WICHITA, KAN. — More than 200 leaders (covering more than 64 percent of Kansas counties) gathered Monday at the Kansas Leadership Center-Kansas Health Foundation Conference Center to identify barriers and solutions to childhood hunger in Kansas. One key to the solution is increasing participation in the United States Department of Agriculture (USDA) summer meals program that provides funding for communities to host sites where kids can be guaranteed a meal during the summer months. Unfortunately, Kansas ranks 50th* in the nation for the percentage of children served by this program.
Audrey Rowe, USDA Administrator for the Food and Nutrition Service, came from Washington D.C. to personally get involved in helping Kansas increase participation. Today in Kansas, nearly one in four children live in poverty.
“Summer is when food insecurity among children increases dramatically. With our partners in the states we are looking at ways to address that gap,” Ms. Rowe said. “I attend a lot of events around the country, and I was very impressed by today’s summit. The enthusiasm and commitment was evident. I saw participants excited to be a part of the solution and make sure Kansas kids don’t go hungry this summer.”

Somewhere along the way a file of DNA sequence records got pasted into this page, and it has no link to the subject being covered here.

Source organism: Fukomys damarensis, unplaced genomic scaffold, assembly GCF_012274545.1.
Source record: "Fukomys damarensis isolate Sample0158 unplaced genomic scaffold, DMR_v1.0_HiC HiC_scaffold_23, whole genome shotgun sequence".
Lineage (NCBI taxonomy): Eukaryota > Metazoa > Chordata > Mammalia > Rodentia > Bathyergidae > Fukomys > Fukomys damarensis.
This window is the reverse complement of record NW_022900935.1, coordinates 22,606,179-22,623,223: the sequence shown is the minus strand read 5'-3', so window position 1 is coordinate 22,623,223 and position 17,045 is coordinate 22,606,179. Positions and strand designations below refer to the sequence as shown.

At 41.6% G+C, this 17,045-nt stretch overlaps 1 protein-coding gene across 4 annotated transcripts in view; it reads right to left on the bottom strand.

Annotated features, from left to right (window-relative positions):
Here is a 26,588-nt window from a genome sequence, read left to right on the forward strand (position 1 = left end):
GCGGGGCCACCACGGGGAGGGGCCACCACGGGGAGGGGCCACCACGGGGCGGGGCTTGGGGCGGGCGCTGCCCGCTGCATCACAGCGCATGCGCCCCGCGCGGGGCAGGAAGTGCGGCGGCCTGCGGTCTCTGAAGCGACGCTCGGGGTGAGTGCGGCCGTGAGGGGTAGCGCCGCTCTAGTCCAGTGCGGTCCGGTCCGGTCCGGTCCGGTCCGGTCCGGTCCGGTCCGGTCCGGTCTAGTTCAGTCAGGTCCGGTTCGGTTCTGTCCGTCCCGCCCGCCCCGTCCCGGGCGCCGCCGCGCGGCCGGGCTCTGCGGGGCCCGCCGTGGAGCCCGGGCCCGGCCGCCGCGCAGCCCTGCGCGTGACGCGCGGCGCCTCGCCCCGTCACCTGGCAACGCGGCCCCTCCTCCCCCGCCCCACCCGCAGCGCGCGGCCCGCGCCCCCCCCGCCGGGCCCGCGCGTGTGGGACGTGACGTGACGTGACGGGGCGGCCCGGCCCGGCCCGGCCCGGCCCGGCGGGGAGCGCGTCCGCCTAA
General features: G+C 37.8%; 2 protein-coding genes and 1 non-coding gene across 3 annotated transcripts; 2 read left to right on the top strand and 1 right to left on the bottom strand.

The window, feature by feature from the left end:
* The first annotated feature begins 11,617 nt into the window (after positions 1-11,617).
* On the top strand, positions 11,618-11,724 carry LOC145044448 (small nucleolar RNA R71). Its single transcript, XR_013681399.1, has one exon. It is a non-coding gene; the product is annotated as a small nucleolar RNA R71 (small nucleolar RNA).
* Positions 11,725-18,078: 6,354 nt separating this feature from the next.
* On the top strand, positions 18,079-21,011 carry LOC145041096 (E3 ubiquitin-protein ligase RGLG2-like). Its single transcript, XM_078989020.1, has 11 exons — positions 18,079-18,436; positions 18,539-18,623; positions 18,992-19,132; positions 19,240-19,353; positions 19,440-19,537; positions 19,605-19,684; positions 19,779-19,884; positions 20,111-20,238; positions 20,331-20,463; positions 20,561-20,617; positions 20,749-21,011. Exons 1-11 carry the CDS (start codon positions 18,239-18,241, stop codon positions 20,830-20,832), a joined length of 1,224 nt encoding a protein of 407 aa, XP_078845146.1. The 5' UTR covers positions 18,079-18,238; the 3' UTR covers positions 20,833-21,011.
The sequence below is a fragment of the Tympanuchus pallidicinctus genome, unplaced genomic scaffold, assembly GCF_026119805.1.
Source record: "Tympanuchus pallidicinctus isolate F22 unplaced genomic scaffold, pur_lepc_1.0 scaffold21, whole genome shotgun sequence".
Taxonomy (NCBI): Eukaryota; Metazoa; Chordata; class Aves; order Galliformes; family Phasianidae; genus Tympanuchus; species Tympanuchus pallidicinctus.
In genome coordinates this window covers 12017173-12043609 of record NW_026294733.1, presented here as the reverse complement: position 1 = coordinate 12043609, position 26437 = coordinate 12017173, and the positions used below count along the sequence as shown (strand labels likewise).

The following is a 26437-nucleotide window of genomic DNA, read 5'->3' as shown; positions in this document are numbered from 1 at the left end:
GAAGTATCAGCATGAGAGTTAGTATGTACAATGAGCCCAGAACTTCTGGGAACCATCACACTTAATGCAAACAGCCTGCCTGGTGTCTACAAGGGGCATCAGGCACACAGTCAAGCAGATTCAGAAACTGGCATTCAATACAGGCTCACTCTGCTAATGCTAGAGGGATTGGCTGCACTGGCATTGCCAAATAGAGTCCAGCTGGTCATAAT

Individuals from school districts, parks and recreation, faith-based communities and food banks gathered for big picture discussions and working sessions broken into rural and urban community groups. Some of the opportunities raised included:
The Kansas State Department of Education (KSDE) is the Kansas administrator of the federal program. Cheryl Johnson, Director of the Child Nutrition and Wellness for KSDE, said she is confident raising awareness and directly engaging communities with the highest need can help increase the number of summer meal sites.
“No child should grow up hungry in Kansas. We can end childhood hunger by connecting kids to effective nutrition programs like school breakfast and summer meals,” Ms. Johnson said. “We believe the summit today will connect more communities together and increase the number of sites for kids. Today we’re announcing a goal to increase the number of meals served through the program this summer by 20 percent.**”
The summit was sponsored by the Kansas Health Foundation (KHF), a strategic grantmaking organization dedicated to improving the health of all Kansans. Based in Wichita but statewide in its focus, the foundation invests its resources in preventing chronic disease among Kansans by promoting and supporting health initiatives focused on active living, healthy eating and tobacco-free living.
“At KHF, over our 30 years of existence, we have grown to know Kansas pretty well, and we know how caring Kansans are. In fact, recent studies show we have some of the highest levels of volunteering and per-person charitable giving in the entire country,” said Steve Coen, president and CEO of KHF. “We can and we must maximize programs like this that can help feed hungry kids.”
*Source: Food Research and Action Center (FRAC) Summer Nutrition Status Report 2013
**In 2014, 1.157 million meals were served in Kansas through the federal program. A 20 percent increase is a goal of 1.273 million meals served in 2015.
TO PARTICIPATE IN THE PROGRAM: Contact the Child Nutrition & Wellness division at KSDE, phone: 785-296-2276 and visit www.kn-eat.org.
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